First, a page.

Cambodia is a country of 15 million people, still recovering from a chequered past. In the 1970s, under the Khmer Rouge, most of the medical profession, together with the rest of the educated population, was executed – the fortunate few fled the country. Very few returned, leaving a country with a lack of senior doctors to train the new cohort of juniors that are enthusiastic to improve the country’s medical services. Unfortunately corruption is rife and those without money struggle to find adequate medical care.

The World Health Organization (WHO) has identified that >360 million of the world’s population suffers from disabling hearing loss, the majority of this burden lying in developing countries with a large proportion (especially in children) being of correctable causes (chronic otitis media (COM), wax impaction, etc).

Ear surgery provision in Cambodia is scarce at best. There would appear to be no local surgeons performing effective middle ear surgery. Various surgical teams, from the UK, France and Singapore for example, provide outreach surgical camps for a couple of weeks a year. Whilst this may be valuable, it largely fails to provide the country with its own sustainable service for the future. The current fellowship described here is a new approach to humanitarian ENT surgical provision, yet one that has already proved effective in orthopaedics.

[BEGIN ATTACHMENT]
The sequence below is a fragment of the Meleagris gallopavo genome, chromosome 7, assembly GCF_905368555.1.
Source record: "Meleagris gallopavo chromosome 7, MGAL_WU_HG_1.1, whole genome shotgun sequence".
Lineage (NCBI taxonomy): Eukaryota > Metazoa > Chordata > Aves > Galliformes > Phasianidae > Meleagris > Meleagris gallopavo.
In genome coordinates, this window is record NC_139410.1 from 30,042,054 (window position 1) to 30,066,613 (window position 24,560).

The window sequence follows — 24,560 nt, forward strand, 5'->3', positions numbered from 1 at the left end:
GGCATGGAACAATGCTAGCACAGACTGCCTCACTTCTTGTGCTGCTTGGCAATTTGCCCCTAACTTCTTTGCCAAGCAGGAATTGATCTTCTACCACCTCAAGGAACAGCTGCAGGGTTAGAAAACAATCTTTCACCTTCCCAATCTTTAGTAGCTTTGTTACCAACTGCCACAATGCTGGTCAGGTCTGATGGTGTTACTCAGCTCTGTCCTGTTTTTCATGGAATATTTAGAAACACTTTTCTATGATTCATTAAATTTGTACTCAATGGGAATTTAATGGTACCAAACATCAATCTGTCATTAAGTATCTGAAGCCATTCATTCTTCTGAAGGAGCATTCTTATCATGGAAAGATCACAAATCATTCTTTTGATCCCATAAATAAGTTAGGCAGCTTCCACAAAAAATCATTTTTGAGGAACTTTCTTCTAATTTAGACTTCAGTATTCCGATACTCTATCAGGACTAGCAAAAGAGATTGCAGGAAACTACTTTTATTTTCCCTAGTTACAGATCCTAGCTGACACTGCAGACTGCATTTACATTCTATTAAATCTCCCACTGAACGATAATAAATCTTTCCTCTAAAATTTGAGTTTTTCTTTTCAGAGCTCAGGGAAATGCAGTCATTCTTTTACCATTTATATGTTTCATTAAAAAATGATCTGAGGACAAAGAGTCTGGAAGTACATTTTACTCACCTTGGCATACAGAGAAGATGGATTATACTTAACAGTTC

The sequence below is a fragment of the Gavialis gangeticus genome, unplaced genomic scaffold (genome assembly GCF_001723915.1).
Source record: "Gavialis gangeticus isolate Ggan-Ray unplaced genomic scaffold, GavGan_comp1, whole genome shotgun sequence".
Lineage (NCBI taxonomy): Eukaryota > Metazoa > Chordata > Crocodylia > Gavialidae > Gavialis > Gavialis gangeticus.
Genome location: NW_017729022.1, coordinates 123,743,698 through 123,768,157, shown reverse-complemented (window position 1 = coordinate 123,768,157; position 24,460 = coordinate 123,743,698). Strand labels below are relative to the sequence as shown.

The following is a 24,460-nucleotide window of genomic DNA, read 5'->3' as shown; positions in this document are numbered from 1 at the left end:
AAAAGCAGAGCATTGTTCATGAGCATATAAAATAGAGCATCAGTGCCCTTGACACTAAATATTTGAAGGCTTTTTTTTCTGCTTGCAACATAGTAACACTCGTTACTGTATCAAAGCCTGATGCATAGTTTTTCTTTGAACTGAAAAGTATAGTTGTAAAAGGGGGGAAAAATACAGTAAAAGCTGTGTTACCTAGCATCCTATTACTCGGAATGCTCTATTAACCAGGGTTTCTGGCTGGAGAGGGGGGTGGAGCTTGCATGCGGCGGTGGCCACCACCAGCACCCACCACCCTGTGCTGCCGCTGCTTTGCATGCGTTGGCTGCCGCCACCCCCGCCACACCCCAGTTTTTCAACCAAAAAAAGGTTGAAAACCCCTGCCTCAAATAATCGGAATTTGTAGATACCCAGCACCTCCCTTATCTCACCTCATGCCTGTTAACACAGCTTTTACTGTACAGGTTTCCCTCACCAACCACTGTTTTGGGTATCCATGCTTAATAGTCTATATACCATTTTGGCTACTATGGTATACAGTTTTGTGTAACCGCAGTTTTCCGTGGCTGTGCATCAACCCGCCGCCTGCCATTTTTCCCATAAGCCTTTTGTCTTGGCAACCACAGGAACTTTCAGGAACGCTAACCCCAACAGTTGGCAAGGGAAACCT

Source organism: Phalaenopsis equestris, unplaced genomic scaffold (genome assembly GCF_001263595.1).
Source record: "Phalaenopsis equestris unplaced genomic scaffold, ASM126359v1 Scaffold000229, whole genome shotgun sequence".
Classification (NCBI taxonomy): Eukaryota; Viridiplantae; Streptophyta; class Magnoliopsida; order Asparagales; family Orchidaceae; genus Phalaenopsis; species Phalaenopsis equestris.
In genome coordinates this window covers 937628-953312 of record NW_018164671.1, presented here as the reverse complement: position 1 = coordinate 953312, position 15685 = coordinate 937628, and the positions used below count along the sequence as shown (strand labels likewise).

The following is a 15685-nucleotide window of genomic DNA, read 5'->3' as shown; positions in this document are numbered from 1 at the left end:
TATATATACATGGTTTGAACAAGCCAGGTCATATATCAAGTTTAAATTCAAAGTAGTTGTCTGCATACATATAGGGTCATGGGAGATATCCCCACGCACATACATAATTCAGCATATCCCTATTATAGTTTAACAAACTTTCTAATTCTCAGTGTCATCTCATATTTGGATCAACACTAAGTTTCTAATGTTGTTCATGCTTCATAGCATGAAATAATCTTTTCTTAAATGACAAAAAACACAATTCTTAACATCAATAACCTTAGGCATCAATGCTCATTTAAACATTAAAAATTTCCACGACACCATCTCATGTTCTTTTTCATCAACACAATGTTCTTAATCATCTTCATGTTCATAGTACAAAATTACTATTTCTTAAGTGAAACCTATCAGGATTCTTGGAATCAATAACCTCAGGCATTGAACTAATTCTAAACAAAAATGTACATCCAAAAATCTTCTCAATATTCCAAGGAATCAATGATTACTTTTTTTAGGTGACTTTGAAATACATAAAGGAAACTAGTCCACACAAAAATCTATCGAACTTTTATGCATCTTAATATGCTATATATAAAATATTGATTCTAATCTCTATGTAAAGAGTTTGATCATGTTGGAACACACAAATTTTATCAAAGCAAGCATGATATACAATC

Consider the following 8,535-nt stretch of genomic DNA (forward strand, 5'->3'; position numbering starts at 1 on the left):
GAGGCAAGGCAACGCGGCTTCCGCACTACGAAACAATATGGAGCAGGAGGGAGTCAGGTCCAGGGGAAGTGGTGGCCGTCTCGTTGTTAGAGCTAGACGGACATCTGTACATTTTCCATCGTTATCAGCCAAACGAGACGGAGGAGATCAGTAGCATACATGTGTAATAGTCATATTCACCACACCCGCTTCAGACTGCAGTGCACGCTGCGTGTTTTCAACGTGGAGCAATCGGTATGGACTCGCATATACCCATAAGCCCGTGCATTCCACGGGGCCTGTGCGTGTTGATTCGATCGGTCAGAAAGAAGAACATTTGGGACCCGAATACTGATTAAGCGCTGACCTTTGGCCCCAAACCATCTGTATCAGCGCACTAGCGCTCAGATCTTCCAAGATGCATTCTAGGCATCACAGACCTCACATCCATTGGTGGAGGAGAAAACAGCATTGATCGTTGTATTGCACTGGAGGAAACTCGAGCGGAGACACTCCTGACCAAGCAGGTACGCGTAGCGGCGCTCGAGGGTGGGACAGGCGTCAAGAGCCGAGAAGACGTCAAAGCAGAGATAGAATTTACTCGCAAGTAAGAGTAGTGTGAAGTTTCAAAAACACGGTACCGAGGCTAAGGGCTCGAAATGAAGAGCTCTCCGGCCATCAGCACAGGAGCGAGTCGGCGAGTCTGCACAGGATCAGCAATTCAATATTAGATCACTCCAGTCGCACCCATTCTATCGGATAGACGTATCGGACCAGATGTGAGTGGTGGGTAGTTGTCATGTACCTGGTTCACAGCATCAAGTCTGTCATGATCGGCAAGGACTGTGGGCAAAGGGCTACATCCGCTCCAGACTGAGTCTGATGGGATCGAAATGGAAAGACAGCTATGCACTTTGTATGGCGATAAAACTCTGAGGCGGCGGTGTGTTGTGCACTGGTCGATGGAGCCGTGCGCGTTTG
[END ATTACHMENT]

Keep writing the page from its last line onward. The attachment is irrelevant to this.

The fellowship is open for post-certificate of completion of training (post-CCT) surgeons, usually those who have just finished training and are looking to further their skills prior to a consultant appointment. The duration of the fellowship is expected to be six months and will work very well tagged with a second six-month fellowship in a developed country (Charlie Huins will continue on to Sydney for the Graham Fraser Fellowship, for example). The fellowship is endorsed and supported by Professors Birchall & Saeed at the Royal National Throat Nose and Ear Hospital.

Children’s Surgical Centre.